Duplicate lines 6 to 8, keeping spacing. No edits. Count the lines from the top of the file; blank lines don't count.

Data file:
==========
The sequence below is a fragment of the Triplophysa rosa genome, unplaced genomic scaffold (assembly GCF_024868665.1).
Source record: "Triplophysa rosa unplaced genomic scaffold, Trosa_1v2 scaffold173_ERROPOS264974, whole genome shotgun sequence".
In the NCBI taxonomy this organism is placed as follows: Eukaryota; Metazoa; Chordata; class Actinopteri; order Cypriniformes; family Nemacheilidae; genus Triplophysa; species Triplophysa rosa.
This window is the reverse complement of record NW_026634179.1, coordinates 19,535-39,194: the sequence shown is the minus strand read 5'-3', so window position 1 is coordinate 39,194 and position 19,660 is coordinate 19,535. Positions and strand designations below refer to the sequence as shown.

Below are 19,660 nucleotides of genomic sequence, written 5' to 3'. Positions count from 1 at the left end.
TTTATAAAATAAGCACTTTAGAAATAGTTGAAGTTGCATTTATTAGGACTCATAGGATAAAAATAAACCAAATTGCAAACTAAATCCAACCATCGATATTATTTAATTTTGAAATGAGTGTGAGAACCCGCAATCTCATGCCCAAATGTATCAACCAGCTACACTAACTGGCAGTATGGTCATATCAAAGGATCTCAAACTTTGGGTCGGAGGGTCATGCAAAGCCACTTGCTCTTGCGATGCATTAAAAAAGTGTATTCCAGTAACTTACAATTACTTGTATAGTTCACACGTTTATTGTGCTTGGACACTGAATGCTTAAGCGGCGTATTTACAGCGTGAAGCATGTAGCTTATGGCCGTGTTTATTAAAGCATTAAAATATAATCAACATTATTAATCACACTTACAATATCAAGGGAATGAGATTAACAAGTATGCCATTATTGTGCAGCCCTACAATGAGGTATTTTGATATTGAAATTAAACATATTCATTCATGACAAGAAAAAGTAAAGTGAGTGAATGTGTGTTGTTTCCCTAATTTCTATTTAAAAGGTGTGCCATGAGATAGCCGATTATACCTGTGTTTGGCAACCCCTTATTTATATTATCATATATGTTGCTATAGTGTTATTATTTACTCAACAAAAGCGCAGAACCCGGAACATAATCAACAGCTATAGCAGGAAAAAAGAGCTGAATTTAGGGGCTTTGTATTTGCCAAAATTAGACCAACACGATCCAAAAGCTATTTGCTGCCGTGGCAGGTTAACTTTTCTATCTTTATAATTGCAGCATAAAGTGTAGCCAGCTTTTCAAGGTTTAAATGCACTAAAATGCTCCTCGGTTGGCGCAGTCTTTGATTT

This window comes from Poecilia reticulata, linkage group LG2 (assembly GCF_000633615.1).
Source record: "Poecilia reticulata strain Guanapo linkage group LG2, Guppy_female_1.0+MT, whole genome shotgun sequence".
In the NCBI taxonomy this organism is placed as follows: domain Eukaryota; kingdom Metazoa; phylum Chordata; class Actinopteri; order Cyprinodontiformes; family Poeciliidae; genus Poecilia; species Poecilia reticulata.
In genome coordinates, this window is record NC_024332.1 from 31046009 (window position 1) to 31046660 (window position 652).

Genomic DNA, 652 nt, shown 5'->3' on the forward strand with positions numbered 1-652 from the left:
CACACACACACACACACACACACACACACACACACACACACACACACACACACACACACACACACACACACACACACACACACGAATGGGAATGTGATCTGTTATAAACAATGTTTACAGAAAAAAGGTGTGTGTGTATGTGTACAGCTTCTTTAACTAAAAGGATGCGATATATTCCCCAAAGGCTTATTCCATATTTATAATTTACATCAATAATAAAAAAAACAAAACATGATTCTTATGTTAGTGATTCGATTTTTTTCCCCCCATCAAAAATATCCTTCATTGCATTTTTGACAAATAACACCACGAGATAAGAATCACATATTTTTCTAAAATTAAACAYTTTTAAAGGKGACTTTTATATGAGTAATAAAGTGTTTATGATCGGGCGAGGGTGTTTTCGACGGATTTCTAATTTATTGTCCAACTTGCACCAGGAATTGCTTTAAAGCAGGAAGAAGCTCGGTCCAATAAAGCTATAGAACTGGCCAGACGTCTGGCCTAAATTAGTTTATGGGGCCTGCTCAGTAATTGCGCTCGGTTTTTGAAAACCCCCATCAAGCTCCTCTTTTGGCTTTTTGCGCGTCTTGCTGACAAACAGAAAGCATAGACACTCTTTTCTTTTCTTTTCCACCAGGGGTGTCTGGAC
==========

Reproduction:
TTTATAAAATAAGCACTTTAGAAATAGTTGAAGTTGCATTTATTAGGACTCATAGGATAAAAATAAACCAAATTGCAAACTAAATCCAACCATCGATATTATTTAATTTTGAAATGAGTGTGAGAACCCGCAATCTCATGCCCAAATGTATCAACCAGCTACACTAACTGGCAGTATGGTCATATCAAAGGATCTCAAACTTTGGGTCGGAGGGTCATGCAAAGCCACTTGCTCTTGCGATGCATTAAAAAAGTGTATTCCAGTAACTTACAATTACTTGTATAGTTCACACGTTTATTGTGCTTGGACACTGAATGCTTAAGCGGCGTATTTACAGCGTGAAGCATGTAGCTTATGGCCGTGTTTATTAAAGCATTAAAATATAATCAACATTATTAATCACACTTACAATATCAAGGGAATGAGATTAACAAGTATGCCATTATTGTGCAGCCCTACAATGAGGTATTTTGATATTGAAATTAAACATATTCATTCATGACAAGAAAAAGTAAAGTGAGTGAATGTGTGTTGTTTCCCTAATTTCTATTTAAAAGGTGTGCCATGAGATAGCCGATTATACCTGTGTTTGGCAACCCCTTATTTATATTATCATATATGTTGCTATAGTGTTATTATTTACTCAACAAAAGCGCAGAACCCGGAACATAATCAACAGCTATAGCAGGAAAAAAGAGCTGAATTTAGGGGCTTTGTATTTGCCAAAATTAGACCAACACGATCCAAAAGCTATTTGCTGCCGTGGCAGGTTAACTTTTCTATCTTTATAATTGCAGCATAAAGTGTAGCCAGCTTTTCAAGGTTTAAATGCACTAAAATGCTCCTCGGTTGGCGCAGTCTTTGATTT

This window comes from Poecilia reticulata, linkage group LG2 (assembly GCF_000633615.1).
Source record: "Poecilia reticulata strain Guanapo linkage group LG2, Guppy_female_1.0+MT, whole genome shotgun sequence".